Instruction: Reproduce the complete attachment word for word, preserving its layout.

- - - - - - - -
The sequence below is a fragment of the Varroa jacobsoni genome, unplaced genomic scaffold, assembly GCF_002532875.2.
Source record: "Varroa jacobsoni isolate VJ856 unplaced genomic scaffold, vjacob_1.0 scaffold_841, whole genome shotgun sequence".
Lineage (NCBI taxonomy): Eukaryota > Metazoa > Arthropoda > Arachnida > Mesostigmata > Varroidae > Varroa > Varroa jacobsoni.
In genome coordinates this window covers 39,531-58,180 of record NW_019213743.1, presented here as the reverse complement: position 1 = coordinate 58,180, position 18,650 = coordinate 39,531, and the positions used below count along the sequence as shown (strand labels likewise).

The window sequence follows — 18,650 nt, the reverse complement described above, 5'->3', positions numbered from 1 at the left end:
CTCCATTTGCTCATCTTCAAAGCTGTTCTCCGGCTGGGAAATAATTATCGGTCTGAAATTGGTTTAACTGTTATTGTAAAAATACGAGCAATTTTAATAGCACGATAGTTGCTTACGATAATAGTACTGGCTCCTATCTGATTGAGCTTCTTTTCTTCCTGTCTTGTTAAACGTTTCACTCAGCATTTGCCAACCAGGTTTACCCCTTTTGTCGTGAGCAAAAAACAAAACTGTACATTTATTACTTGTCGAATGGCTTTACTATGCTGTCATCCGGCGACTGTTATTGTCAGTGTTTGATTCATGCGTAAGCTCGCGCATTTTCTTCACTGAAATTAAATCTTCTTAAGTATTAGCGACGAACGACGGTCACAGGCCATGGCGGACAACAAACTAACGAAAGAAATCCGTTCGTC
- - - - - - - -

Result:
The sequence below is a fragment of the Varroa jacobsoni genome, unplaced genomic scaffold, assembly GCF_002532875.2.
Source record: "Varroa jacobsoni isolate VJ856 unplaced genomic scaffold, vjacob_1.0 scaffold_841, whole genome shotgun sequence".
Lineage (NCBI taxonomy): Eukaryota > Metazoa > Arthropoda > Arachnida > Mesostigmata > Varroidae > Varroa > Varroa jacobsoni.
In genome coordinates this window covers 39,531-58,180 of record NW_019213743.1, presented here as the reverse complement: position 1 = coordinate 58,180, position 18,650 = coordinate 39,531, and the positions used below count along the sequence as shown (strand labels likewise).

The window sequence follows — 18,650 nt, the reverse complement described above, 5'->3', positions numbered from 1 at the left end:
CTCCATTTGCTCATCTTCAAAGCTGTTCTCCGGCTGGGAAATAATTATCGGTCTGAAATTGGTTTAACTGTTATTGTAAAAATACGAGCAATTTTAATAGCACGATAGTTGCTTACGATAATAGTACTGGCTCCTATCTGATTGAGCTTCTTTTCTTCCTGTCTTGTTAAACGTTTCACTCAGCATTTGCCAACCAGGTTTACCCCTTTTGTCGTGAGCAAAAAACAAAACTGTACATTTATTACTTGTCGAATGGCTTTACTATGCTGTCATCCGGCGACTGTTATTGTCAGTGTTTGATTCATGCGTAAGCTCGCGCATTTTCTTCACTGAAATTAAATCTTCTTAAGTATTAGCGACGAACGACGGTCACAGGCCATGGCGGACAACAAACTAACGAAAGAAATCCGTTCGTC